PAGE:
Wednesday, August 28, 2013

Want

For the motorcycle:

$55, including mounting kit.  Dang, that's almost free.  And they have tail lights you can wire into the turn/braking lights.  Any reason not to get these?

10 comments:

Old NFO said...

Rain gear, first aid kit, Nah, none of those are good reasons... :-)

Dave H said...

I've been considering a set of ABS bags myself, ever since I took the nylon canvas bags off my bike. (Here's a hint - nylon is not UV stable. Stay away from it if the bike lives outdoors.)

Inexpensive hard bags may crack more easily if they get dinged by a rock or a clumsy driver in a parking lot, but half the fun of a bike is accessorizing. I'd say go for it!

Chaplain Tim said...

I work at a motorcycle salvage shop- make sure your hard bags have keeper cords on the lids. They like to fly off and get run over by the semi that is right behind you. Saddlebag lids and the side covers that hide the battery (right side on some bikes, left on the others) are always in short supply because they break the most.

Dirk said...

Old NFO has some reasons I like. Also, those lights look to be pretty big - definitely wouldn't hurt to supplement your existing turn signals and brake lights - those always seem to be on the small side on bikes.

And like you said - the price is quite low!

John Anderson said...

Because as soon as you get them installed, some idiot changes lanes without looking and they get smashed to bits (along with various body parts) in the resulting accident.

Well, that's what happened to me.

Anonymous said...

At $55/set I'd get two - put a spare set in the attic.

burt said...

As soon as you get them installed... you'll be wanting a bigger bike...

instinct said...

Naw, you get some leather saddlebags and spend $400 bucks so you can go old school on it :D

Richard Blaine said...

I'd be a bit skeptical of the quality, but given the alternatives, it might be worth a shot. Sometimes cheap is cheap, sometimes it's just inexpensive.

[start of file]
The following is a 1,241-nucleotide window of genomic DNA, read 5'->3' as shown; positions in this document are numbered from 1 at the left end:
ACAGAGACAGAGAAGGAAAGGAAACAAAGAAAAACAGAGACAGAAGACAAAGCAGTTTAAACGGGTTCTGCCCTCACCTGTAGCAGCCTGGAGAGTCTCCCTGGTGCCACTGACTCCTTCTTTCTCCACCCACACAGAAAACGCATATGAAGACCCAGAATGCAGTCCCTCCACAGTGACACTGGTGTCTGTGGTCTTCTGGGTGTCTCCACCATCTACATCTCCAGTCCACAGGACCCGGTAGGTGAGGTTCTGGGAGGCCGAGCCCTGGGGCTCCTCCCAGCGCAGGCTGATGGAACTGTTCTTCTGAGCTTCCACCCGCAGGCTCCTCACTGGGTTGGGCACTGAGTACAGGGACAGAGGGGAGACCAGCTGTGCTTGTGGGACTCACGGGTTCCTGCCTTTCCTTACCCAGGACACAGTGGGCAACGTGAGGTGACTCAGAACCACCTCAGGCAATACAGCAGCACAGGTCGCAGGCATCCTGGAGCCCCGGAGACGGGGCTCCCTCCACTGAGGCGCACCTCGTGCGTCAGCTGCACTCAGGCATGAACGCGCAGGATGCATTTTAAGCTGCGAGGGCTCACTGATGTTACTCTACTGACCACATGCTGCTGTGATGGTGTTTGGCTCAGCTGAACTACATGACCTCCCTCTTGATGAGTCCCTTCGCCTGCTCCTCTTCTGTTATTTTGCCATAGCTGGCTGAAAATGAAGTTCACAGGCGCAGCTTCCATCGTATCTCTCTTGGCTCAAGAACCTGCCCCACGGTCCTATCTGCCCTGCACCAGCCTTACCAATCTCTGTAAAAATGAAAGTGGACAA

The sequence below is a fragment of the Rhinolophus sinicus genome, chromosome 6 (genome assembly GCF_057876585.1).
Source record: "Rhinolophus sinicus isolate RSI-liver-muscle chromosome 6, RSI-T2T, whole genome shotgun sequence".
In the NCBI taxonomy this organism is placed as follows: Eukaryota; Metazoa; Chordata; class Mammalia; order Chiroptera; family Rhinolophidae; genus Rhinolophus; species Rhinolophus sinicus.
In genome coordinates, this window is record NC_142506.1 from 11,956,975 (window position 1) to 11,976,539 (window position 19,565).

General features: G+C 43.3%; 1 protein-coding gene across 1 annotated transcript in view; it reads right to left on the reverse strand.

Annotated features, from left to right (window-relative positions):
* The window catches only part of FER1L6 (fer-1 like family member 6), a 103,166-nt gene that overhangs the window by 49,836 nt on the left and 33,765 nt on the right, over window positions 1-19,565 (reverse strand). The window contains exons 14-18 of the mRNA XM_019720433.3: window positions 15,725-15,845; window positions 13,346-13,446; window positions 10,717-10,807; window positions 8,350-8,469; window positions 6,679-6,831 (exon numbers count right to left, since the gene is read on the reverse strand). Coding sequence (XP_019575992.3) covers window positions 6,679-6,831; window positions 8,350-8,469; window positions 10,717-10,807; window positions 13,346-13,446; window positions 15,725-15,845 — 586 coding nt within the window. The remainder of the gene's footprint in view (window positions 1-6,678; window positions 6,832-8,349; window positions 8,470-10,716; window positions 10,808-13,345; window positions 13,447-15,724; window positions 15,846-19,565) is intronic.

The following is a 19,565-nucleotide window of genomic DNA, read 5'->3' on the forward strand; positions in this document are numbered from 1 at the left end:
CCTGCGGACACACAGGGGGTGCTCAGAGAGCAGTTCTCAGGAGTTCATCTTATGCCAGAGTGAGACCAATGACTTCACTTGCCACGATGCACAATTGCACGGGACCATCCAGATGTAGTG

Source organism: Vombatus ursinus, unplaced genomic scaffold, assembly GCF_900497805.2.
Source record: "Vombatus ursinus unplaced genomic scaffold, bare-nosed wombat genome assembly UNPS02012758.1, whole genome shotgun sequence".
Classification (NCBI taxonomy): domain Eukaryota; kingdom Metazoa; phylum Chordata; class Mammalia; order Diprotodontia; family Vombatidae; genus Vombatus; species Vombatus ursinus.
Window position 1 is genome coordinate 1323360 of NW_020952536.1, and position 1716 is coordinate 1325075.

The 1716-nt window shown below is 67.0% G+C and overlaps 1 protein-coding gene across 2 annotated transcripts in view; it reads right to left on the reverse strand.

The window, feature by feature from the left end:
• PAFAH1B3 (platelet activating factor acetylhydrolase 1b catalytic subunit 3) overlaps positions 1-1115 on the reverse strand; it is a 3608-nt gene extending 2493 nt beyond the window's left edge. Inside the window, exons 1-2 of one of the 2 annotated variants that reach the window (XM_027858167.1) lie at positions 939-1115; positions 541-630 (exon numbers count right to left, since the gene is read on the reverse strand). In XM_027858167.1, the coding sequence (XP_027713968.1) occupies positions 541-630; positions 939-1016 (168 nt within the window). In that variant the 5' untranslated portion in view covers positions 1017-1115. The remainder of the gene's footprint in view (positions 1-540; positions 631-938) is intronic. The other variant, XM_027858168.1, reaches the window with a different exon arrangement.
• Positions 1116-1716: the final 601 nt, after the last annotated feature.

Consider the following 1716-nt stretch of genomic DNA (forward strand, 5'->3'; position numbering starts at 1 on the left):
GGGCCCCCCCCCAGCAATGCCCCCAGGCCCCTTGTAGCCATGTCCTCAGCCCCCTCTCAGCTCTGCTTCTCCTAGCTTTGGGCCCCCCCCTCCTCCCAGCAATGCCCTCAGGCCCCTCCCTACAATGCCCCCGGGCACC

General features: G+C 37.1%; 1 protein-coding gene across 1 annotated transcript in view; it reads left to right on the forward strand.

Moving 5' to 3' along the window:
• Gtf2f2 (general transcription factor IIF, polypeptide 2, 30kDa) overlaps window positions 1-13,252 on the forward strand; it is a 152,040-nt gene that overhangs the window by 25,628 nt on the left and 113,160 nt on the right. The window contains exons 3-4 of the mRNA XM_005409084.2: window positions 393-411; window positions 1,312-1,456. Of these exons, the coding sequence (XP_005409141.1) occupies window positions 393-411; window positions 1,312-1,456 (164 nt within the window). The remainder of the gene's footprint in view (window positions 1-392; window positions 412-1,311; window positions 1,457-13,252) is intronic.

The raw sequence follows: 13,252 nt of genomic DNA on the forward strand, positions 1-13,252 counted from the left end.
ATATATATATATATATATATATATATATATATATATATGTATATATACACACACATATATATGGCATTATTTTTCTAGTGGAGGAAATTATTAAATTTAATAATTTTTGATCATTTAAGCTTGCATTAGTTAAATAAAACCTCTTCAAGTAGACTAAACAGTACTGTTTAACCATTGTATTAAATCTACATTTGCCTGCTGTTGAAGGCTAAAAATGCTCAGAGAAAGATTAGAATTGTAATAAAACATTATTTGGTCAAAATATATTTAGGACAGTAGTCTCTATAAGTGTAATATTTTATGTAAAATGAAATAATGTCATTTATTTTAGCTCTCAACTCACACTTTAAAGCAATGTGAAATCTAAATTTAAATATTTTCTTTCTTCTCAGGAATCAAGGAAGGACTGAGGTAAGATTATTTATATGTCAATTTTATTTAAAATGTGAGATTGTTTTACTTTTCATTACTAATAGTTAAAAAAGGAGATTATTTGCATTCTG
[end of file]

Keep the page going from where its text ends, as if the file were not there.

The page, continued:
If they're not made for your bike installation might be a challenge. Be careful of the clearance between the box and your exhaust pipes - make sure they're not too tall for the bike (unless you don't care about the pillion seat). or that they're not too long. You really don't want those for butt cheek support :)


Sevesteen said...

Price is a little too good to be true, I'd be concerned with quality. I'm also a little concerned that they don't show them on a bike. I can speak from personal experience on the keepers--got a set of beat up fiberglass bags at a garage sale, repaired and painted them. Didn't put the keepers on immediately because I was still tweaking...and lost one of the lids. Found about 2/3 of the lid, and after a bunch of trial and error was able to rebuild it. (Used honey as part of the rebuild...)

On the positive side, I like hard bags better, and throw-over leather bags still require installation and usually require extra supports at extra cost. Top load bags are a lot more convenient than side loaders. Many bikes require moving the turn signals, nice that these bags have them. (Make sure they are bright enough, and I think technically they have to be DOT approved if you take off the existing lights)